Bevel: Rounding of thumb and or finger holes to smooth their edges.
Blind: When a team member does not show they are considered absent. A score is usually calculated from their average and given to them as a blind score.
Brooklyn: When a ball crosses over the headpin i.e., when shooting for the 1-3 pocket the ball goes left and hits the 1-2 side.
Bub: A person who travels with a group of bowlers that usually spend more money than they make. This person performs many duties which includes driving the truck, dressing the lanes, drilling the balls, weighing in the balls, and selling gift items to unaware bowlers. Also refers to a person trying to get their ducks in a row.
Carrydown: Oil that is pushed or carried down the lane by bowling balls when the lane is in use.
Center of Gravity: The position in which the ball is evenly balanced statically from the right side to left side and from the finger quadrant to the thumb quadrant. The perfect balance point where the weight on any straight line drawn through the c.g. is zero on either side of the c.g.. This spot is usually indicated by the position of the label or a punch mark.
CG: See Center of Gravity
Cherry: Chopping off the front pin by driving it straight back past any other standing pins to the right or left.
Christmas Tree: A conditioning (oil) pattern. The oil is tapered from right to left and long ways down the lane, tapering into a point. The pattern if viewed from above would resemble a christmas tree with the base beginning at the foul line. The taper may be varying differences.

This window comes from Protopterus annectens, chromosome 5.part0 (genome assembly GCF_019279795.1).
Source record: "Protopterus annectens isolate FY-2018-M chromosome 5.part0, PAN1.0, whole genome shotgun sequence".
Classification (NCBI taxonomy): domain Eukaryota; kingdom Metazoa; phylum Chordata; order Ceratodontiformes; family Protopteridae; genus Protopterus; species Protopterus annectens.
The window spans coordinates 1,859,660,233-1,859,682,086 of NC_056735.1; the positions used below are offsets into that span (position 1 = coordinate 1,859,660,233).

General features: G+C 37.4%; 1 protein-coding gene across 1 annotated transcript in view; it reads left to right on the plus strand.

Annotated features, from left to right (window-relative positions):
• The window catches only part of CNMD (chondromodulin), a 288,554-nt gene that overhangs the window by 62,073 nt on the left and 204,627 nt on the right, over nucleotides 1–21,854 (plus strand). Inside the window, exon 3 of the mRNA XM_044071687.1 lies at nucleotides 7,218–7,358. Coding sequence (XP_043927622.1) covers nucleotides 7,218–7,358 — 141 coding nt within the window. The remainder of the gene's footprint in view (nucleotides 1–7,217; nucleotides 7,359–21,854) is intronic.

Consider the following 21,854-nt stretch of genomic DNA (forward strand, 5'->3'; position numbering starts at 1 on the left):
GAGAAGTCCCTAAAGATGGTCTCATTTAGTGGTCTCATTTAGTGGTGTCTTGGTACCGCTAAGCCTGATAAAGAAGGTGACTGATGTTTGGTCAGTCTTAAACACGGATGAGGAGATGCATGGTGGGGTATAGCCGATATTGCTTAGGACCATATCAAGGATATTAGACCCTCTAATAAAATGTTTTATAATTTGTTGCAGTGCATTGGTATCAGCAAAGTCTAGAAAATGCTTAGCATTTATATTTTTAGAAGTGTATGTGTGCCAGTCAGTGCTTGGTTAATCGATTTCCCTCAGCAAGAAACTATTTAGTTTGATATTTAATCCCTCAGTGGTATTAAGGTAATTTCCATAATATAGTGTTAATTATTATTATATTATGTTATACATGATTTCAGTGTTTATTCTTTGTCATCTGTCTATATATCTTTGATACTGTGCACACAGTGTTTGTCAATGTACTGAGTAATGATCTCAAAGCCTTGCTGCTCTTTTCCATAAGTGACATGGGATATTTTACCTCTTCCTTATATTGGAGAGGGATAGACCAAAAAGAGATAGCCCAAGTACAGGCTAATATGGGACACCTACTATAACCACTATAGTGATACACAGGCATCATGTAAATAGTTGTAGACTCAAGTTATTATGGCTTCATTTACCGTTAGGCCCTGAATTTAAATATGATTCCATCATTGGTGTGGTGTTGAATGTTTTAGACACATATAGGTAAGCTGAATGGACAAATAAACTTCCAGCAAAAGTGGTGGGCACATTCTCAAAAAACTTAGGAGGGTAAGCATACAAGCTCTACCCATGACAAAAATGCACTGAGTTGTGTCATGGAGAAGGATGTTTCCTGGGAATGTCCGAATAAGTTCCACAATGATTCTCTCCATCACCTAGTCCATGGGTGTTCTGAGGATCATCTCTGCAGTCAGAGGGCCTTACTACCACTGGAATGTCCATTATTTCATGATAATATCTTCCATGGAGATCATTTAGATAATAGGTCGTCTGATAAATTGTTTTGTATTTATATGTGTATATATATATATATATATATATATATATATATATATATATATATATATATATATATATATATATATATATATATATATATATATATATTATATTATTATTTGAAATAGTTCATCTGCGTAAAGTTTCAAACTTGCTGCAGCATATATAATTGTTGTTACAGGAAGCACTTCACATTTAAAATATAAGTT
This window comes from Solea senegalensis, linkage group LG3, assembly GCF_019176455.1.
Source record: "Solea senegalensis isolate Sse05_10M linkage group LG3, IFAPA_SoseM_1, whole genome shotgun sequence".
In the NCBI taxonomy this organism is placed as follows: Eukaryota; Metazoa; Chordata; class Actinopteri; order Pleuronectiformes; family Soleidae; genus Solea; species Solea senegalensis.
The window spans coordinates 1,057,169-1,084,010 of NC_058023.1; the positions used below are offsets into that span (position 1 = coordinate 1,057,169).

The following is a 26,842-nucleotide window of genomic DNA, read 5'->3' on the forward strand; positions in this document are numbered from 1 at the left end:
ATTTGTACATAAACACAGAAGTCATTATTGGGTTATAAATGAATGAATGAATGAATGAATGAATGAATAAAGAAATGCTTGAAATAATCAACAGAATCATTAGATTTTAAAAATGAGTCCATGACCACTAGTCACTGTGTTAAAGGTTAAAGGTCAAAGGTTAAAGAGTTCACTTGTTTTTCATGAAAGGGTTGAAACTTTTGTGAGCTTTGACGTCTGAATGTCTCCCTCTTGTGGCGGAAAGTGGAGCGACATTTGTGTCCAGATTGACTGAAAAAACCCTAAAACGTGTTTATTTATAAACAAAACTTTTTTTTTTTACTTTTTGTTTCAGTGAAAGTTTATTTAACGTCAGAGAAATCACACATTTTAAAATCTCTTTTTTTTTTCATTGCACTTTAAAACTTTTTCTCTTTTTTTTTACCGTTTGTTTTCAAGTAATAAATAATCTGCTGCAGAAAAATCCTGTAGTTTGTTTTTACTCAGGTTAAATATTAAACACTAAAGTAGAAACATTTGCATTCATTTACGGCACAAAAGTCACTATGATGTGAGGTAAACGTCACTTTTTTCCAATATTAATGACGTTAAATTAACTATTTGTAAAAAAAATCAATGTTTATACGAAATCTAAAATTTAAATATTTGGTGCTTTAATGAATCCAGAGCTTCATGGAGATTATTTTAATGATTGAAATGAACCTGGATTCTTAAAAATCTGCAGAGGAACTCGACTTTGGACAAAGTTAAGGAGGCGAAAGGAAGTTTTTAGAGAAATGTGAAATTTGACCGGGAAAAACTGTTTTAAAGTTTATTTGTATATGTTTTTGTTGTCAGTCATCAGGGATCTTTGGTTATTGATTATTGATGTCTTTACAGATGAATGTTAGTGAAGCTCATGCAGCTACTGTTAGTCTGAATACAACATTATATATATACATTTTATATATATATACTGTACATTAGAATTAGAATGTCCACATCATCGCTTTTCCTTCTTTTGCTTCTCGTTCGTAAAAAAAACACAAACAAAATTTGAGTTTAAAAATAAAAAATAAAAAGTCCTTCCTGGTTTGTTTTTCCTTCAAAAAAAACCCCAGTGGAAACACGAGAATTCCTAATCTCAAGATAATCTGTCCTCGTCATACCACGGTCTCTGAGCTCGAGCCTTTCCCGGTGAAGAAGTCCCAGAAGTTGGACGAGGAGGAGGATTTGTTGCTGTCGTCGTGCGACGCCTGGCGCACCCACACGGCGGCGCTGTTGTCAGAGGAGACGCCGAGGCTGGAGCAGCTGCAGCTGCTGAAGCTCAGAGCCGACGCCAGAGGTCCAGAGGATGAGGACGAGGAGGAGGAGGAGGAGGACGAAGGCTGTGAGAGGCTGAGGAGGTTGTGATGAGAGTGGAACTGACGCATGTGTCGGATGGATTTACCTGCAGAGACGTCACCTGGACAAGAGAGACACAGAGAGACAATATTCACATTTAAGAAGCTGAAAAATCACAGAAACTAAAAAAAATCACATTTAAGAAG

Coeffiicient of Friction: The coefficient of friction (also called COF, or friction) is a measurement of the force it takes to slide an object across another surface divided by the object’s weight. In bowling, the coefficient of friction refers to how well the bowling ball grabs the lane surface. If lane oil is present the ball slides on the lane surface very easily and there is a low COF. If there is no oil on the lane, the ball does not slide as easily and the coefficient of friction is high. A more aggressive shell material has an even higher coefficient of friction. The greater the coefficient of friction, the sooner the ball will grab the lane and hook.
Core: The inner portion of the bowling ball which influences ball reaction based on its density and position.
Count: The number of pins knocked down on the first ball.
Coverstock: The outer shell of the bowling ball which can be constructed with a variety of materials such as rubber, polyester, and urethane.